6. You also specialise in pet grief/loss – is that a service for pet owners?

Yes. This came about after the sudden death of our 12-year old Burmese cat (Dakota), which was followed three weeks later by having to have our beautiful Labby-X (Caddy) euthanized.  Caddy was nearly 16 years old, but was one of the most amazing dogs I have known, and we had a very special bond.  I started journaling prior to and after her journey to the Rainbow Bridge, which I am hoping to turn into a book one day (it also has self-help suggestions in there as well).  It became apparent to me when we lost our pets (and even during the prior losses of other pets we have owned) that there is so much stigma around pet loss, and some people just do not understand how much grief there can be when you lose a pet.  So I decided to try and break down this stigma by specialising in this area.

7. What do you see as being the biggest issue that those working in the veterinary industry currently face?

Certainly, from the research I have read and conducted so far, the main issues are around euthanasia, compassion fatigue, dealing with owners, and financial issues (which contribute to burnout and suicide).  I think there is a risk of this trend continuing if there are not appropriate interventions put into place.  I also think those working in the industry should put their well-being first, and not be afraid to seek help if they need it.

8. What do you think would make the biggest difference to those working in the veterinary industry?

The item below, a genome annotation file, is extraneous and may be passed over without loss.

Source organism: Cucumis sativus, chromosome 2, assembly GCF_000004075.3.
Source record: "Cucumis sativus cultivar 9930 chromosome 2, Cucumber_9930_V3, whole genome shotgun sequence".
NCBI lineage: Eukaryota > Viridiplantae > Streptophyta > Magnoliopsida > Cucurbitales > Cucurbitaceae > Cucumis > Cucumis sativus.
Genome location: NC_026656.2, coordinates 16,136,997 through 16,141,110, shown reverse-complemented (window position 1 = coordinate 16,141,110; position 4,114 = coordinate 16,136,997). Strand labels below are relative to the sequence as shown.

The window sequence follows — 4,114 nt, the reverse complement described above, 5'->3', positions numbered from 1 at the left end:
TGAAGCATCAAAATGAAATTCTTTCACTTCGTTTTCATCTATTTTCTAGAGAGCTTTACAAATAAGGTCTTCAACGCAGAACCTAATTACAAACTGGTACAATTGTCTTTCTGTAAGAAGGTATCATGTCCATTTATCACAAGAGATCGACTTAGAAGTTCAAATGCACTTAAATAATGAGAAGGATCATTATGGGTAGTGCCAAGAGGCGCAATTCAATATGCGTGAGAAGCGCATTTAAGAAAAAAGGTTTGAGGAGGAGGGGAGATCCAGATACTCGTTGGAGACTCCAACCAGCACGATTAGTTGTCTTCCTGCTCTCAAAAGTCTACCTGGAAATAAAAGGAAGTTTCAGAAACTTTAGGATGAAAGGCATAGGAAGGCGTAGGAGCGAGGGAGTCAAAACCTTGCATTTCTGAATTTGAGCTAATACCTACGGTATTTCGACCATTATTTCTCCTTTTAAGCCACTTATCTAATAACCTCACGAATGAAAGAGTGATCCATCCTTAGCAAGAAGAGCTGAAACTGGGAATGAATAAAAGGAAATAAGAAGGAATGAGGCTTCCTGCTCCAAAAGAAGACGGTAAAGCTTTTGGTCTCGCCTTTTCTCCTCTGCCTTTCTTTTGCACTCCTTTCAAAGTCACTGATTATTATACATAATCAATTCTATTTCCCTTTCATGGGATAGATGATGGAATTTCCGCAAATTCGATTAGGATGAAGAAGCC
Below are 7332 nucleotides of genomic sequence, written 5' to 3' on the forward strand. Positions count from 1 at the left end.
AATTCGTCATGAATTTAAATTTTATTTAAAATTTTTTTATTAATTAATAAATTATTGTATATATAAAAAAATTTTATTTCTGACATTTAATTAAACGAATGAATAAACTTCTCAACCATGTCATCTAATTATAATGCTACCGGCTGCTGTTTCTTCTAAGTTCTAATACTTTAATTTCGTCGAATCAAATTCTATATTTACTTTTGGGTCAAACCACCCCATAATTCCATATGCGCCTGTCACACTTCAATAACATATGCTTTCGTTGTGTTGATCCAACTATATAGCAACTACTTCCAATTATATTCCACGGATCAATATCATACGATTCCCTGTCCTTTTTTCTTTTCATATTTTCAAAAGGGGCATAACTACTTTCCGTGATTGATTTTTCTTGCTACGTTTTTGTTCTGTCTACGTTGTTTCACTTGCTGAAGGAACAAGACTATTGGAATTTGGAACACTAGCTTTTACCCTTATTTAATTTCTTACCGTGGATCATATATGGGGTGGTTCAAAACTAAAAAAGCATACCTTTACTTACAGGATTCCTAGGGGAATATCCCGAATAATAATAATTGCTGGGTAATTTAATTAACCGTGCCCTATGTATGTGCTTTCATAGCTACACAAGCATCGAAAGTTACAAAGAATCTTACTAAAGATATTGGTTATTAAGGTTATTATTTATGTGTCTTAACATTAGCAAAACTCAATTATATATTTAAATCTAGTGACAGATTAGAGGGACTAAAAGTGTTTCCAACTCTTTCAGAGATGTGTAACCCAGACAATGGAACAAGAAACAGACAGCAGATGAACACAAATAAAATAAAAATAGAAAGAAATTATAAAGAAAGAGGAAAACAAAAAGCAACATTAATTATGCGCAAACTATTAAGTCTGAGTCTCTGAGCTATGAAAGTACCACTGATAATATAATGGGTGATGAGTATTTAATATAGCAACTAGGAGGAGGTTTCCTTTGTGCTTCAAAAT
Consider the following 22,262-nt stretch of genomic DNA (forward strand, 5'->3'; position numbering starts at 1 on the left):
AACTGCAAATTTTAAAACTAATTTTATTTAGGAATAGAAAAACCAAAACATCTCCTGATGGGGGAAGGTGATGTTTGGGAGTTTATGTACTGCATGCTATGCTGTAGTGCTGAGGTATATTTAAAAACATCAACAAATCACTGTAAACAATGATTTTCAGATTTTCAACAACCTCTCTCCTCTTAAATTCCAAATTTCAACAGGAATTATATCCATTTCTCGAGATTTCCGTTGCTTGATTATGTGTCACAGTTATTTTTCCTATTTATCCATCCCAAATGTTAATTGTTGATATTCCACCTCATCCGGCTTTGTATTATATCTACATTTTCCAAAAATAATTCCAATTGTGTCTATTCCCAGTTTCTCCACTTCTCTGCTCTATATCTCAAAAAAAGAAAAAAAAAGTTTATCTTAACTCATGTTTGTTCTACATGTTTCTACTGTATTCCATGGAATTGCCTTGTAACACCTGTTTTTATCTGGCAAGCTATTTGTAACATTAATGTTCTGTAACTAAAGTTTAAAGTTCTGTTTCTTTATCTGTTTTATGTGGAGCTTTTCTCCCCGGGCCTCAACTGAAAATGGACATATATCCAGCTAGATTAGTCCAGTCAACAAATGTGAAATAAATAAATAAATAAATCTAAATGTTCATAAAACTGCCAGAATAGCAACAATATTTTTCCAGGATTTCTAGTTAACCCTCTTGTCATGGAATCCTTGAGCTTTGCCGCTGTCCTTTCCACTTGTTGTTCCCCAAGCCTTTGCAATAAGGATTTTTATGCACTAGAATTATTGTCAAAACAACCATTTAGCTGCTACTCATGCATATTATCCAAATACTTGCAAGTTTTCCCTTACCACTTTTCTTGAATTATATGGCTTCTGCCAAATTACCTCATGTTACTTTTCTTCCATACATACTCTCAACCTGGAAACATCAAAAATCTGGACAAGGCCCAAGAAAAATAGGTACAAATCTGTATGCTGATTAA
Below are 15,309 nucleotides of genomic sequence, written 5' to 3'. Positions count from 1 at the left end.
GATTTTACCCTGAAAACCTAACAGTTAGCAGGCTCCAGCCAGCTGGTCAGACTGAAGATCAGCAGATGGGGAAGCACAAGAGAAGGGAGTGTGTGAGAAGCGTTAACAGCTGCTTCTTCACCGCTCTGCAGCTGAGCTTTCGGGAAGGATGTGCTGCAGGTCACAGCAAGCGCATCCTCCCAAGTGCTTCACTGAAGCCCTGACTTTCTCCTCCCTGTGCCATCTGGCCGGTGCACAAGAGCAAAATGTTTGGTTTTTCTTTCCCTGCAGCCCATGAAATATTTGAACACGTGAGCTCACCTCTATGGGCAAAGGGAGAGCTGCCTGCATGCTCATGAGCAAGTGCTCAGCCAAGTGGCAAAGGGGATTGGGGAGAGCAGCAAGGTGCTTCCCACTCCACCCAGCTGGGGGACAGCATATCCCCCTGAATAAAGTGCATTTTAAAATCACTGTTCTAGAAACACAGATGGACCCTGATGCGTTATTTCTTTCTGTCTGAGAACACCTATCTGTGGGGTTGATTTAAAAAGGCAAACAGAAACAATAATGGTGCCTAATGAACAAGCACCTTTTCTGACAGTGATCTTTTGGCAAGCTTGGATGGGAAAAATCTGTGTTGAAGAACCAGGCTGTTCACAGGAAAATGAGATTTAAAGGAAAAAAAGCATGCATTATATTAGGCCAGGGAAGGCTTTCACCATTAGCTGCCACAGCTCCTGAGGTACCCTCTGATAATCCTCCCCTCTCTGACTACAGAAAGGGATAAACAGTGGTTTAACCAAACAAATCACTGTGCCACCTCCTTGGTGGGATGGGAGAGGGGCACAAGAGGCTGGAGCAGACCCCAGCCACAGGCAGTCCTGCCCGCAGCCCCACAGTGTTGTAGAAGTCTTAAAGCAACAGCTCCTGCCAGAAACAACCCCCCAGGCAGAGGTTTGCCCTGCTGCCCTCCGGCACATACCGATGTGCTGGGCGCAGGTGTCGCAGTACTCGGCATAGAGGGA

Being proactive – working with a coach or mentor to learn effective coping strategies and ways to deal with the demands of the job.

9. What question/s do you think I should have asked you but didn’t?

None that I can think of!  Except I guess letting Vets (and Vet nurses and support staff) know that there is help available, and I offer a complimentary 10-minute strategy session to see how I can help them, and if they are suited to my coaching programs.

If you have any questions to ask Nadine about her 'Wellbeing Coaching' for Vets or anything else at all why not ask her in the comments section below?

Nadine is a fully-registered psychologist with a Master in Training & Development degree.  She has an extensive background in training, counselling, and occupational rehabilitation and has worked in a variety of organisations and industries for over 25 years including health, education, retail, hospitality and financial services. She is also a Member of the International Positive Psychology Association (IPPA). Nadine is currently undertaking both Doctoral research into the benefits of positive psychology and veterinarian well-being and is studying a Certificate IV in Companion Animal Services course as well as currently training one of her gorgeous Labradors (Jenna) to become a therapy dog.  She is one of the few known practitioners on the Gold Coast to specialise in positive psychology, and the only known psychologist on the Gold Coast (and possibly Queensland and maybe Australia!) to specialise in pet grief/loss.  

Connect with Nadine via:

Love Your Pet Love Your Vet  |  Love Your Pet Love Your Vet FB Page  |  Positive Psych Solutions